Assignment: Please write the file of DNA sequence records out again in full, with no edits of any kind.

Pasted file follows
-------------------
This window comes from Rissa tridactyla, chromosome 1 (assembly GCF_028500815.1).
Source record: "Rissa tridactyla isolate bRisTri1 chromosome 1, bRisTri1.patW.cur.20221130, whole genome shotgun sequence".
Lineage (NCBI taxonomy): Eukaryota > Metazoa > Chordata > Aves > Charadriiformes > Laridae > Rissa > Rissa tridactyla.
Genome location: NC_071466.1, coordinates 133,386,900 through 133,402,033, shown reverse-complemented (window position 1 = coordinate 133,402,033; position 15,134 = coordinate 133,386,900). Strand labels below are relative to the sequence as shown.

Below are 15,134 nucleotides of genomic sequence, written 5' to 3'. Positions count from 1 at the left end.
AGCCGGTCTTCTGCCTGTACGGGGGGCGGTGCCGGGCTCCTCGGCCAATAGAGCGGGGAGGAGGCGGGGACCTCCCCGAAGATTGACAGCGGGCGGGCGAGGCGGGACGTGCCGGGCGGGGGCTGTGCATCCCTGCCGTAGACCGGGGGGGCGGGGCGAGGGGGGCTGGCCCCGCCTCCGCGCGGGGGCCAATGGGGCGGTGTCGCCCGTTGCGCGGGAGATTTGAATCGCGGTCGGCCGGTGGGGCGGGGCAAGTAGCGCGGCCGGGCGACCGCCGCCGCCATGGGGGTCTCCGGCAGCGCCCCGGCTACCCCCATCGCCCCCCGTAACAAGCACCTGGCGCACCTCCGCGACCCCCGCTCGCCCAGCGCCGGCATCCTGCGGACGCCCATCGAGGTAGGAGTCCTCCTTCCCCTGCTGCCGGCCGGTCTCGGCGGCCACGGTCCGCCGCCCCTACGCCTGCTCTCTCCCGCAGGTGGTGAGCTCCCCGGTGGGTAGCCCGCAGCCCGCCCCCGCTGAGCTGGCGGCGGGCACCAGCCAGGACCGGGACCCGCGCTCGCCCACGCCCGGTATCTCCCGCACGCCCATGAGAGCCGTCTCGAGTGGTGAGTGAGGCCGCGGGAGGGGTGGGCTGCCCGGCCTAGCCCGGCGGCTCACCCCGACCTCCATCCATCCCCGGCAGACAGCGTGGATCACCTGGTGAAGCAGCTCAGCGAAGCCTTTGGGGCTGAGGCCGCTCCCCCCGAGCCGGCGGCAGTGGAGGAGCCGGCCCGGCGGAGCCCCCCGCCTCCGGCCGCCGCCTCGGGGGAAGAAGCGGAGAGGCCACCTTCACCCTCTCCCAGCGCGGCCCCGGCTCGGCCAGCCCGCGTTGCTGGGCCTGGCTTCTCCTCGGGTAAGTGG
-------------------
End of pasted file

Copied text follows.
This window comes from Rissa tridactyla, chromosome 1 (assembly GCF_028500815.1).
Source record: "Rissa tridactyla isolate bRisTri1 chromosome 1, bRisTri1.patW.cur.20221130, whole genome shotgun sequence".
Lineage (NCBI taxonomy): Eukaryota > Metazoa > Chordata > Aves > Charadriiformes > Laridae > Rissa > Rissa tridactyla.
Genome location: NC_071466.1, coordinates 133,386,900 through 133,402,033, shown reverse-complemented (window position 1 = coordinate 133,402,033; position 15,134 = coordinate 133,386,900). Strand labels below are relative to the sequence as shown.

Below are 15,134 nucleotides of genomic sequence, written 5' to 3'. Positions count from 1 at the left end.
AGCCGGTCTTCTGCCTGTACGGGGGGCGGTGCCGGGCTCCTCGGCCAATAGAGCGGGGAGGAGGCGGGGACCTCCCCGAAGATTGACAGCGGGCGGGCGAGGCGGGACGTGCCGGGCGGGGGCTGTGCATCCCTGCCGTAGACCGGGGGGGCGGGGCGAGGGGGGCTGGCCCCGCCTCCGCGCGGGGGCCAATGGGGCGGTGTCGCCCGTTGCGCGGGAGATTTGAATCGCGGTCGGCCGGTGGGGCGGGGCAAGTAGCGCGGCCGGGCGACCGCCGCCGCCATGGGGGTCTCCGGCAGCGCCCCGGCTACCCCCATCGCCCCCCGTAACAAGCACCTGGCGCACCTCCGCGACCCCCGCTCGCCCAGCGCCGGCATCCTGCGGACGCCCATCGAGGTAGGAGTCCTCCTTCCCCTGCTGCCGGCCGGTCTCGGCGGCCACGGTCCGCCGCCCCTACGCCTGCTCTCTCCCGCAGGTGGTGAGCTCCCCGGTGGGTAGCCCGCAGCCCGCCCCCGCTGAGCTGGCGGCGGGCACCAGCCAGGACCGGGACCCGCGCTCGCCCACGCCCGGTATCTCCCGCACGCCCATGAGAGCCGTCTCGAGTGGTGAGTGAGGCCGCGGGAGGGGTGGGCTGCCCGGCCTAGCCCGGCGGCTCACCCCGACCTCCATCCATCCCCGGCAGACAGCGTGGATCACCTGGTGAAGCAGCTCAGCGAAGCCTTTGGGGCTGAGGCCGCTCCCCCCGAGCCGGCGGCAGTGGAGGAGCCGGCCCGGCGGAGCCCCCCGCCTCCGGCCGCCGCCTCGGGGGAAGAAGCGGAGAGGCCACCTTCACCCTCTCCCAGCGCGGCCCCGGCTCGGCCAGCCCGCGTTGCTGGGCCTGGCTTCTCCTCGGGTAAGTGG